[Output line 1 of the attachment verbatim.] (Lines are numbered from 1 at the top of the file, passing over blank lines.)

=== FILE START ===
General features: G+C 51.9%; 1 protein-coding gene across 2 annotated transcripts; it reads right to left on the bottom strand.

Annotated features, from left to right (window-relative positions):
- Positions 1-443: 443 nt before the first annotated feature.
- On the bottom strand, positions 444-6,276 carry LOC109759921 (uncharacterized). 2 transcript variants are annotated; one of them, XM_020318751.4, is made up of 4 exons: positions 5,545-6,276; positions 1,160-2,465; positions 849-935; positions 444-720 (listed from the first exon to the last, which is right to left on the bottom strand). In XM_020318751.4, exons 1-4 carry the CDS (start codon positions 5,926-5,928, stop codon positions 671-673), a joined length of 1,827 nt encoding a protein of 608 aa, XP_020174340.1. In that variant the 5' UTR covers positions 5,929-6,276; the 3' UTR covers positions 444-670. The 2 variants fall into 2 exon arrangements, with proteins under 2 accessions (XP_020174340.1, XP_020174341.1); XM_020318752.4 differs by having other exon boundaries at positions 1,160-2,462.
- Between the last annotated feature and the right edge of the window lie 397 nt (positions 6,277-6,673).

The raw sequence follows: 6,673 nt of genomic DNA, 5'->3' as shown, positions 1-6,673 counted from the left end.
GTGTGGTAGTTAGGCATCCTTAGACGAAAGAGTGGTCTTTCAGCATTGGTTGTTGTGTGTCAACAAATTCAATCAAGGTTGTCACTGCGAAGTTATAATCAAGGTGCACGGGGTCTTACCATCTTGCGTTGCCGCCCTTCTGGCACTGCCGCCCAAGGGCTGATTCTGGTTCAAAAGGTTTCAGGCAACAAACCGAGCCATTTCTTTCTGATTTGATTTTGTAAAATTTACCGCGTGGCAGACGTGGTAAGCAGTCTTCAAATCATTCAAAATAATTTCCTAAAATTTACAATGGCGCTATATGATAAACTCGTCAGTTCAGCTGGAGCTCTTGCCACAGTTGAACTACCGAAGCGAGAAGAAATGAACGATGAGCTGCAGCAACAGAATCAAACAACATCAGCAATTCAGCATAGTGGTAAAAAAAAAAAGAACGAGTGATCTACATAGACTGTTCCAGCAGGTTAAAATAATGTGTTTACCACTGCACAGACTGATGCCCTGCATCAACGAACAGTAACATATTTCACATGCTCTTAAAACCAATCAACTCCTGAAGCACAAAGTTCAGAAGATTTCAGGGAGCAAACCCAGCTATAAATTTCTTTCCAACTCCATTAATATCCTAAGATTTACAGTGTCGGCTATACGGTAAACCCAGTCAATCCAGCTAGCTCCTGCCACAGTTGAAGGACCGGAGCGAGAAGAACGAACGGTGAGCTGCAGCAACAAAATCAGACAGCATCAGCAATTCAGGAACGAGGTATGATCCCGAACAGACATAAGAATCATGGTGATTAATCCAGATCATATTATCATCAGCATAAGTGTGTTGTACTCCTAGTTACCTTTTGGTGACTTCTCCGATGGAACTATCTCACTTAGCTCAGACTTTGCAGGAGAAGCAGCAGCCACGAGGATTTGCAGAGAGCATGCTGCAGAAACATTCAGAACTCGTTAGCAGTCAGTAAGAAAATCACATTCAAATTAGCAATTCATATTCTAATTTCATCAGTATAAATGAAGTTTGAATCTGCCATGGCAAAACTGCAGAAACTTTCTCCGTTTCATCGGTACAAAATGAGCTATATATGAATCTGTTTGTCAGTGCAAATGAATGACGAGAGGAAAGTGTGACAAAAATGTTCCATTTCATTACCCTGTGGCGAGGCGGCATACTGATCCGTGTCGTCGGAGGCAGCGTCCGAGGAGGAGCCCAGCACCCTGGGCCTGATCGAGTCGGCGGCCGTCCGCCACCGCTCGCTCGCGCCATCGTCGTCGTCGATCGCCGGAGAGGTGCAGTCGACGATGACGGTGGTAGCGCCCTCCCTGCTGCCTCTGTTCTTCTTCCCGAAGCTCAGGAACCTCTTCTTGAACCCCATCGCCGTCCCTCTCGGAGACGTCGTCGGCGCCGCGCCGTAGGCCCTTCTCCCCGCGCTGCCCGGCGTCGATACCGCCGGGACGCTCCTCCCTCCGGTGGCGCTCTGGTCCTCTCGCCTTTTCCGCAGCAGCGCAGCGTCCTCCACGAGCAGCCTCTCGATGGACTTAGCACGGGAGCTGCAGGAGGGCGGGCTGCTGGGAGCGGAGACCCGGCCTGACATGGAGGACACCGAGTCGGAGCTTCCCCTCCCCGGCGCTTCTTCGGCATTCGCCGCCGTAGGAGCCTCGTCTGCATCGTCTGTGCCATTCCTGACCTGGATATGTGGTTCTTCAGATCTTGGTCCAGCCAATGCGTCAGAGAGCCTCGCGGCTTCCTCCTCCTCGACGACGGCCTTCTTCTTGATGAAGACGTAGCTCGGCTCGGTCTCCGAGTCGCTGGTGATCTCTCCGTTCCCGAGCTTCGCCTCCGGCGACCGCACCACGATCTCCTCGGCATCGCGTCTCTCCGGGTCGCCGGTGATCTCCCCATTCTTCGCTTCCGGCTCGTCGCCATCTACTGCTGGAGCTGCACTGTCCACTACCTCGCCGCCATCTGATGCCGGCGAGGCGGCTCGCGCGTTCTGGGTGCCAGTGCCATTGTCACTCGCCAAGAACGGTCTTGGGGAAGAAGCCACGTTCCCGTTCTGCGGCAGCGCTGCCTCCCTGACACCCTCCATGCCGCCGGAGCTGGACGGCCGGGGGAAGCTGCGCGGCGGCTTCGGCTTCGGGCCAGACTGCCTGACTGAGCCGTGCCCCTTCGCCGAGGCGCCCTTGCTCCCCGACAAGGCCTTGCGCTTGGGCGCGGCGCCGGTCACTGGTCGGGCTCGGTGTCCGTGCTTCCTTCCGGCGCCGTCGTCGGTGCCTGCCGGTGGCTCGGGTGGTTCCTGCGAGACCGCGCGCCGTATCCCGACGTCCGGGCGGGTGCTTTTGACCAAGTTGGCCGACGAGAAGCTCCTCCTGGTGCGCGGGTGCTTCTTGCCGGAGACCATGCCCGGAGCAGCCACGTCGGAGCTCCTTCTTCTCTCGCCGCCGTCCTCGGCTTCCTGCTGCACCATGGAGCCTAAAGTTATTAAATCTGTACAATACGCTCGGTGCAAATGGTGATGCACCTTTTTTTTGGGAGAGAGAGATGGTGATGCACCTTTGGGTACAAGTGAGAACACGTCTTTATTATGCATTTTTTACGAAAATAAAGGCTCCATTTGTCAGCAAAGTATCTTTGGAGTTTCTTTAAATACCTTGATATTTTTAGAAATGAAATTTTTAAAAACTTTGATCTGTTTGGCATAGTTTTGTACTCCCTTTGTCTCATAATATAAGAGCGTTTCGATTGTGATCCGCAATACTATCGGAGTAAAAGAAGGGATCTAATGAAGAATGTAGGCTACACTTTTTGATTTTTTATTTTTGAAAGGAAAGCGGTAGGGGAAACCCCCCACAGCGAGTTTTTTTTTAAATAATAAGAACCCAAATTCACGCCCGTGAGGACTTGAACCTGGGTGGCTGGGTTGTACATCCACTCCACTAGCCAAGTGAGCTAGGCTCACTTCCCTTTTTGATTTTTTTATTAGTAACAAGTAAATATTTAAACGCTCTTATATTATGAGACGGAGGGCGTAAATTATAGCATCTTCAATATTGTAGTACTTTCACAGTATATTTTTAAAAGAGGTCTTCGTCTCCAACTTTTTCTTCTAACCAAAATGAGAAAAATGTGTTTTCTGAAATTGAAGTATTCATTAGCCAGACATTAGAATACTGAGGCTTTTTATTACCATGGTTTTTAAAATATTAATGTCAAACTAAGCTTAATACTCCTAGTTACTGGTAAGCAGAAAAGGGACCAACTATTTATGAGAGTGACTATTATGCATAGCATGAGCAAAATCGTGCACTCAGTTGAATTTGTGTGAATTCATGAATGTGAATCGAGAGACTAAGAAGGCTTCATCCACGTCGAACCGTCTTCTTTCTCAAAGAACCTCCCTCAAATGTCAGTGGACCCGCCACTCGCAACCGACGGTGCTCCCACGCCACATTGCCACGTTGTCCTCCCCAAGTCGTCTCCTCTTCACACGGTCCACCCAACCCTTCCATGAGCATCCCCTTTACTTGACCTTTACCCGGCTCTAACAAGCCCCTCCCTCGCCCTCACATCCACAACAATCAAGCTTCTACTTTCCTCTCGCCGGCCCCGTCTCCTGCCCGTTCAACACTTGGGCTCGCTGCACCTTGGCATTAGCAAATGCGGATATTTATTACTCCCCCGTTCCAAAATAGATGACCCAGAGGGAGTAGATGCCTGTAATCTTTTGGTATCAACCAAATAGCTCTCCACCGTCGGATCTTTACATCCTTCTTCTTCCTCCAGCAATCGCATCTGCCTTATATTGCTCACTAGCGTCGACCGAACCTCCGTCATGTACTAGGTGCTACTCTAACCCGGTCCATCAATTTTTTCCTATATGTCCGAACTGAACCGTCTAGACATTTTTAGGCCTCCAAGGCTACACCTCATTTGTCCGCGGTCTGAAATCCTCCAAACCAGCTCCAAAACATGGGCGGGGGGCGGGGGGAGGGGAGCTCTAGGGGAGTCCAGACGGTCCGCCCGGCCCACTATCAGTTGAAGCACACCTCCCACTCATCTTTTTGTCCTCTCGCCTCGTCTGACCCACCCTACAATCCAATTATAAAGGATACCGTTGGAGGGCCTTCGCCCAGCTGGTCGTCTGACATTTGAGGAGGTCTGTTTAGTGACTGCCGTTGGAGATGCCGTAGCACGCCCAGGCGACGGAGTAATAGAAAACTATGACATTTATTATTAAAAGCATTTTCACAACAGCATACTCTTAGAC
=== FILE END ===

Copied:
General features: G+C 51.9%; 1 protein-coding gene across 2 annotated transcripts; it reads right to left on the bottom strand.